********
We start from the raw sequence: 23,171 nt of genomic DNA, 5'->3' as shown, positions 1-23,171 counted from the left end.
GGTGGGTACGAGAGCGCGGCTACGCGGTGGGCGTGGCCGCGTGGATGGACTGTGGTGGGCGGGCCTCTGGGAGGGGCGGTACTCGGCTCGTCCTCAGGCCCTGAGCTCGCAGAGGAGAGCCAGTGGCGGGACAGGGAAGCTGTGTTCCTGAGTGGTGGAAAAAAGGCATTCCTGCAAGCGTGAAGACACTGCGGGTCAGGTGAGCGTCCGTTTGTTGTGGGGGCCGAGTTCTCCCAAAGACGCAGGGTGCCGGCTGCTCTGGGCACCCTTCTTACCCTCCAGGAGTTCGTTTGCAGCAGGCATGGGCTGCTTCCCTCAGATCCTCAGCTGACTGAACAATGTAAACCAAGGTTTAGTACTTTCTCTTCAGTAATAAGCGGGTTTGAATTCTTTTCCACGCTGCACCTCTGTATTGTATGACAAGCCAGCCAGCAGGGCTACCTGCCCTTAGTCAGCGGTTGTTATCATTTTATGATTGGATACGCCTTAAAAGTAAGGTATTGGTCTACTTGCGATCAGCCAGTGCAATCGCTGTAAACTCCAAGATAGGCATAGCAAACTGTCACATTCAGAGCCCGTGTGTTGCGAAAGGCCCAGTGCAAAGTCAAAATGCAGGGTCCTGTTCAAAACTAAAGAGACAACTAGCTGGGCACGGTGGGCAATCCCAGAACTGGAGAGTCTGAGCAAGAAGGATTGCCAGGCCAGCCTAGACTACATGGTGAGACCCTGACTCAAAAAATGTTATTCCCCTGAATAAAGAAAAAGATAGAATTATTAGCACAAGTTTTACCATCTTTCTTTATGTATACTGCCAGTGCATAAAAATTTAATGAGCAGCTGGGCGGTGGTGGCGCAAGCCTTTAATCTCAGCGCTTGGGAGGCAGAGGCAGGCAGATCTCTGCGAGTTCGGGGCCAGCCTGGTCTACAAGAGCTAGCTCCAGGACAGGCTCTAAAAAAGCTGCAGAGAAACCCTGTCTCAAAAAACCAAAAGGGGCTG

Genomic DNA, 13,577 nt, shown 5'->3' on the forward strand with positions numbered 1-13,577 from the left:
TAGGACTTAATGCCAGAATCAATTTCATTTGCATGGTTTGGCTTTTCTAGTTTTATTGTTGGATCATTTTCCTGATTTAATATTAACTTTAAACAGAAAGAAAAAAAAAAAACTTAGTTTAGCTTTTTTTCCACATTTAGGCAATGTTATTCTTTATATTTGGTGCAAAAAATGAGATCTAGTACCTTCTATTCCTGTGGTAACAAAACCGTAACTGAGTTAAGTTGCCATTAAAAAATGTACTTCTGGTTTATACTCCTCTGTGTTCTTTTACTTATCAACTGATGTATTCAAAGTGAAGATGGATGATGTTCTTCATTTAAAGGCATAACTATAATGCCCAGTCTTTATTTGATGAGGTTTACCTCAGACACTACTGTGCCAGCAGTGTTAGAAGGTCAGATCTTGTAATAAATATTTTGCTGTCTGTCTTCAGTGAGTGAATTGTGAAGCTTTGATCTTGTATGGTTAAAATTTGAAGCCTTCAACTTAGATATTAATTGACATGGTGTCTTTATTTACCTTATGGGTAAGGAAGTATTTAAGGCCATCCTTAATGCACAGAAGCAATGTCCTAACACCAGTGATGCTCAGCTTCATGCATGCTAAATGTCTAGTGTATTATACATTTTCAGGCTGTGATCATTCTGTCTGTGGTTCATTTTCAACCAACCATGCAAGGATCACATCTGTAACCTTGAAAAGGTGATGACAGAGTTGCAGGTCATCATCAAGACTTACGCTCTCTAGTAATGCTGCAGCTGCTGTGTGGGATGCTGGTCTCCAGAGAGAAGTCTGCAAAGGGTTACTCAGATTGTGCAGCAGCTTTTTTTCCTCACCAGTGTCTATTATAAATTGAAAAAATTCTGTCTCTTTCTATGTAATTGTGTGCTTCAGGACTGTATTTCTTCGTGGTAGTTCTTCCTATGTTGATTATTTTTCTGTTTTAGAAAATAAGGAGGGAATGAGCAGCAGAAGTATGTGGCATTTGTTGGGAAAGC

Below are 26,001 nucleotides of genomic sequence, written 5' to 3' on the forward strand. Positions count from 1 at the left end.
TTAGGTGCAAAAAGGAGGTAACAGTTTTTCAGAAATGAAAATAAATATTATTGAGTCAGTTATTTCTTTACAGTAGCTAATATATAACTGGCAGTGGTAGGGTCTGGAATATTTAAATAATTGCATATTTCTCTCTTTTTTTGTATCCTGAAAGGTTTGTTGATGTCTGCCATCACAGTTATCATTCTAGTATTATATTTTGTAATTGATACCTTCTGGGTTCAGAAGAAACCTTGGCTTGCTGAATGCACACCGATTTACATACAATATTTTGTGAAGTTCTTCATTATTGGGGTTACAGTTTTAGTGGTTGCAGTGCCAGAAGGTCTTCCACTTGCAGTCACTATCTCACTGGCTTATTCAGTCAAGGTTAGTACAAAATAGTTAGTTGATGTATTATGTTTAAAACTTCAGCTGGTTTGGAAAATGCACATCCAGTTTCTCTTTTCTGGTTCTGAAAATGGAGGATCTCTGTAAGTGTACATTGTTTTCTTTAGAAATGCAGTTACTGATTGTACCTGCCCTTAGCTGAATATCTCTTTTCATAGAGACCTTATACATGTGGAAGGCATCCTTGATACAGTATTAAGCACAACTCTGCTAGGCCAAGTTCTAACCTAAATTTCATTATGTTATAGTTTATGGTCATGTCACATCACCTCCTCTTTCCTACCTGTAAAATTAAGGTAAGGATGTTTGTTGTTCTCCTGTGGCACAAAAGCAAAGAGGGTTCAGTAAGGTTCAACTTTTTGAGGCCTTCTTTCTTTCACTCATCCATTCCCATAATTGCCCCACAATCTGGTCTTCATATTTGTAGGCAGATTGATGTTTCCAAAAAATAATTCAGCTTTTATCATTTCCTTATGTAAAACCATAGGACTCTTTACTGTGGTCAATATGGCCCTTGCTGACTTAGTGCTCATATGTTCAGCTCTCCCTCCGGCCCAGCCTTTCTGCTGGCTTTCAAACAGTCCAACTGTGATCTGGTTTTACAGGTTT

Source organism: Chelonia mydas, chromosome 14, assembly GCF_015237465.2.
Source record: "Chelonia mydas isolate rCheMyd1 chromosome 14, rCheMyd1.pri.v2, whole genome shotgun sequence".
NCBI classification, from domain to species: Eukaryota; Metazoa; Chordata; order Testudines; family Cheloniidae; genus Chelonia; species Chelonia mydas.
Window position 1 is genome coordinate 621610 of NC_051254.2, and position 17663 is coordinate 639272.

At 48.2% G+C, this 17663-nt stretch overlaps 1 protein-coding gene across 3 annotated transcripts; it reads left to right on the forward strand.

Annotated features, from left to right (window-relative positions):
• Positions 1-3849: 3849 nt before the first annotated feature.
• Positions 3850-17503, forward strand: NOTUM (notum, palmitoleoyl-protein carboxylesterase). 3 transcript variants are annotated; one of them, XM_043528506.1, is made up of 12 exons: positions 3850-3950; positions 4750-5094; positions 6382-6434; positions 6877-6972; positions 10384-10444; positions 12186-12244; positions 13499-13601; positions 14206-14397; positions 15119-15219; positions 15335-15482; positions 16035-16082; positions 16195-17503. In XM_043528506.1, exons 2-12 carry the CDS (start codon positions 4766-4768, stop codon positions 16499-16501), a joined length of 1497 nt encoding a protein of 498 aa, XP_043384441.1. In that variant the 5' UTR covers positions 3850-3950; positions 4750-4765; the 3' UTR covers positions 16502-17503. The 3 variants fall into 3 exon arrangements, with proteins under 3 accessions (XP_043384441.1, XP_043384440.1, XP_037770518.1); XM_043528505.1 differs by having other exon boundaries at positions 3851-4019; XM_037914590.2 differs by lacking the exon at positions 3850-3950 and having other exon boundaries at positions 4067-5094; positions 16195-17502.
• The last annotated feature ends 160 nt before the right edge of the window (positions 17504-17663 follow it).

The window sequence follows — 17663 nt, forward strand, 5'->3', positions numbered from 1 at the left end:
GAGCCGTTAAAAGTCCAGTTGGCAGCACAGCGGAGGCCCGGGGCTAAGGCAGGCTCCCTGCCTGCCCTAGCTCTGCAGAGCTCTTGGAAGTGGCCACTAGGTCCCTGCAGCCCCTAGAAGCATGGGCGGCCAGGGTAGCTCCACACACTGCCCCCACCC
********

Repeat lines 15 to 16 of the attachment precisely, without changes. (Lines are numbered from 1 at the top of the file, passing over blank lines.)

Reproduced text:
• The last annotated feature ends 160 nt before the right edge of the window (positions 17504-17663 follow it).

The window sequence follows — 17663 nt, forward strand, 5'->3', positions numbered from 1 at the left end: